Why Care About the O’Bagy Affair?

by Henry Farrell on September 12, 2013 · 10 comments

in Blogs

Tom Ricks and Dave Weigel partially defend Elizabeth O’Bagy, the think-tanker who pretended she had a doctorate from Georgetown. Ricks’ take is that Washington DC society is too hung up on credentials, and there are many fools out there with doctorates. Weigel’s take is that no-one really would have cared if she had only had an MA degree – therefore, while she had to lose her job, she doesn’t deserve the public excoriation. From within the academy, both Dan Drezner and Steve Saideman defend the Ph.D. as representing an extraordinary amount of work.

I don’t have much to say about the ethics of Ms. O’Bagy’s actions – it seems a cut and dried case to me (Weigel is wrong to think that she just hadn’t defended – people in Georgetown are saying she was never in a Ph.D. program in the first place). But there are some interesting questions about the value of a Ph.D. in Washington DC in the first place. Some think tanks value Ph.Ds more than others – as Thomas Medvetz points out, think tanks vary substantially in how much they value academic capital (as opposed, say, to its journalistic or policy making equivalents). This may help explain the disagreement between Ricks and Weigel – they likely move in somewhat different circles of wonkishness (Ricks is at the Center for a New American security; Dave is a well connected journalist).

Whichever which way, the value of a Ph.D. as a credential in the think tank world is mostly unrelated to the things that academics care about. Academics tend to specialize heavily – newly minted assistant professors spend their first few years living on the fat that they have stored up during their dissertation research, and trying to turn it into peer reviewed publications. Think tankers may or may not use their dissertation work to get started – but are valued for a certain class of intellectual agility as much as for expertise. Acquiring detailed knowledge in a particular area is important, but so too is the ability to switch rapidly to another area if and when the market dries up. Thus, in the academic market, a Ph.D. signifies that you have an active research agenda in a particular area (and people are likely to care lots about the specifics of your dissertation). In think tank world, people may indeed care that you have a Ph.D., but see it more as a general signalling device. If you’ve learnt lots of relevant things doing your dissertation, great. If you have learned lots, say, from pursuing a policy job before your Ph.D., which is completely unrelated to your actual research, that’s great too, and maybe even better. Your reputation for expertise may be reinforced by a Ph.D., but it doesn’t necessarily depend on your dissertation research.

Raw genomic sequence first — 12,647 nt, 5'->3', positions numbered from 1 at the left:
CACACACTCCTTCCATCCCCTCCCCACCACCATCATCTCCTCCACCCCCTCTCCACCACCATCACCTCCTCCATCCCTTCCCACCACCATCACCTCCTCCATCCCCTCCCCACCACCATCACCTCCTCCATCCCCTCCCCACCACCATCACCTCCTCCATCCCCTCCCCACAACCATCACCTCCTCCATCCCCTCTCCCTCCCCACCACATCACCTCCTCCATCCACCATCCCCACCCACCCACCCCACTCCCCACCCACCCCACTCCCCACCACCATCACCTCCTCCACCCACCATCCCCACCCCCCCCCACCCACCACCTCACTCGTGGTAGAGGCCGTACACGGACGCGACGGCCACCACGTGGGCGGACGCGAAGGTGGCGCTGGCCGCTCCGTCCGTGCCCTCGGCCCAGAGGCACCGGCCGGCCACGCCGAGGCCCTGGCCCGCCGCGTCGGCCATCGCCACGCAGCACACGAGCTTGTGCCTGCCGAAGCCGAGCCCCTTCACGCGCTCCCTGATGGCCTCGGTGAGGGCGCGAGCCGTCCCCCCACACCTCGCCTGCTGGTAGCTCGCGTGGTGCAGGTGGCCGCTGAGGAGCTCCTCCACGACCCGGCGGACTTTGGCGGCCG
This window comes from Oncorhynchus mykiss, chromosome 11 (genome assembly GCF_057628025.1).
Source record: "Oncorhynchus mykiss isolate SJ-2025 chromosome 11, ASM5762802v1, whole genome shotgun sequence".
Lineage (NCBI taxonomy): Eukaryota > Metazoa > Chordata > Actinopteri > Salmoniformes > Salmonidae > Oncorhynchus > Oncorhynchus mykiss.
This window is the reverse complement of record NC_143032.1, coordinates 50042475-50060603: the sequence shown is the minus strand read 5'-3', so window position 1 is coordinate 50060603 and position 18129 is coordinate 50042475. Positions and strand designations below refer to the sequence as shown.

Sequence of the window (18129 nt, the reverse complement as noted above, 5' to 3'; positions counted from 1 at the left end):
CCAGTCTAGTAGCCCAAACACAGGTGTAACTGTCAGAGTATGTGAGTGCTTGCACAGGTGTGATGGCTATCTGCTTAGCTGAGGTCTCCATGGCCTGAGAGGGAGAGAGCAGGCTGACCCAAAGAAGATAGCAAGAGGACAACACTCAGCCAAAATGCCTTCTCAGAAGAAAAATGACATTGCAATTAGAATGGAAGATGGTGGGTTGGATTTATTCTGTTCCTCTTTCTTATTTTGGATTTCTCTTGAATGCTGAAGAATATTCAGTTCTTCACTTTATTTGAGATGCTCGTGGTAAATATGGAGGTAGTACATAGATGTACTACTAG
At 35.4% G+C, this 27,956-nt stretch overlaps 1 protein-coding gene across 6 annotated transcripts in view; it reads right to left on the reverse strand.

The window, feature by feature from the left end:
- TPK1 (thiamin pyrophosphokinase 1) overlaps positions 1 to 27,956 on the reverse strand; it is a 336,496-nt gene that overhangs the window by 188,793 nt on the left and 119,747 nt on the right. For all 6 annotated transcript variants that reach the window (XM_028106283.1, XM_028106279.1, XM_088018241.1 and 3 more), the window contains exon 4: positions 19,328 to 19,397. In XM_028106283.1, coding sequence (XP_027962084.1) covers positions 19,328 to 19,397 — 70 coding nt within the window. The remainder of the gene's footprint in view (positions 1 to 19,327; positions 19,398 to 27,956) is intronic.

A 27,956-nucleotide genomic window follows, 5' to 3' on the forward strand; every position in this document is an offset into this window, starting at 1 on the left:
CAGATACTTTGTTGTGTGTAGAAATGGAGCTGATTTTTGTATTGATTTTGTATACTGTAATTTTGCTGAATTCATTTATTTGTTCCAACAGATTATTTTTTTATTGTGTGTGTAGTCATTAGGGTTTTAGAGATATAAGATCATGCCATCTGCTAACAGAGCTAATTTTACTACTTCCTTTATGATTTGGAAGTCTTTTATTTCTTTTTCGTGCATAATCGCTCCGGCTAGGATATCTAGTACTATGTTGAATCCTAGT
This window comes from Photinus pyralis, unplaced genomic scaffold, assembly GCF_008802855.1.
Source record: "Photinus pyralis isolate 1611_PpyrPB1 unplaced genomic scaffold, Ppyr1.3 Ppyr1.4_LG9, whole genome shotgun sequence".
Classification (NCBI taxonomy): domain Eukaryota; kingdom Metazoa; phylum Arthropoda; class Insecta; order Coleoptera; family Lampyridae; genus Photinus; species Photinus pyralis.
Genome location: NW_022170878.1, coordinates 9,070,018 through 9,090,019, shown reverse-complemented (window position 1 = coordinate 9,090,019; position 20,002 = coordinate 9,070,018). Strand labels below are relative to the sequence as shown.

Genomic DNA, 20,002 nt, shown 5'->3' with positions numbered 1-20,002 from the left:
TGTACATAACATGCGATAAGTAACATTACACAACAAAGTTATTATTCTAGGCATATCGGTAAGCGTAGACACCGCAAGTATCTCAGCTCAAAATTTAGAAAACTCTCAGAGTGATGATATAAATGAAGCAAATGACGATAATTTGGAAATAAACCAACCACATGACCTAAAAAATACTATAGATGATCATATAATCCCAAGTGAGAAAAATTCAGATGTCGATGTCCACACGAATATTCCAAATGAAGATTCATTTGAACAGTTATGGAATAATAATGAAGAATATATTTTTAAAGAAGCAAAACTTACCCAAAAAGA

This is also reflected in the attitude of media towards academia. Any professor in a DC university quickly gets used to random cold-calls from media outlets looking for commentary on topics completely unrelated to their research. It doesn’t matter if you know nothing – all that matters is that you can call yourself a professor. Also, in a subtly Bourdieuian strategy of distinction, professors in US universities rarely refer to their doctorates and almost never refer to themselves as Doctor X or Doctor Y. This is better to distinguish themselves from those who have doctorates, but are not professors, just as surgeons in the UK and Ireland invariably want to be referred to as “Mr.” or “Ms.” X or Y, despite having trained as doctors (they revert to an older style of nomenclature to stress precisely that they are not mere doctors).


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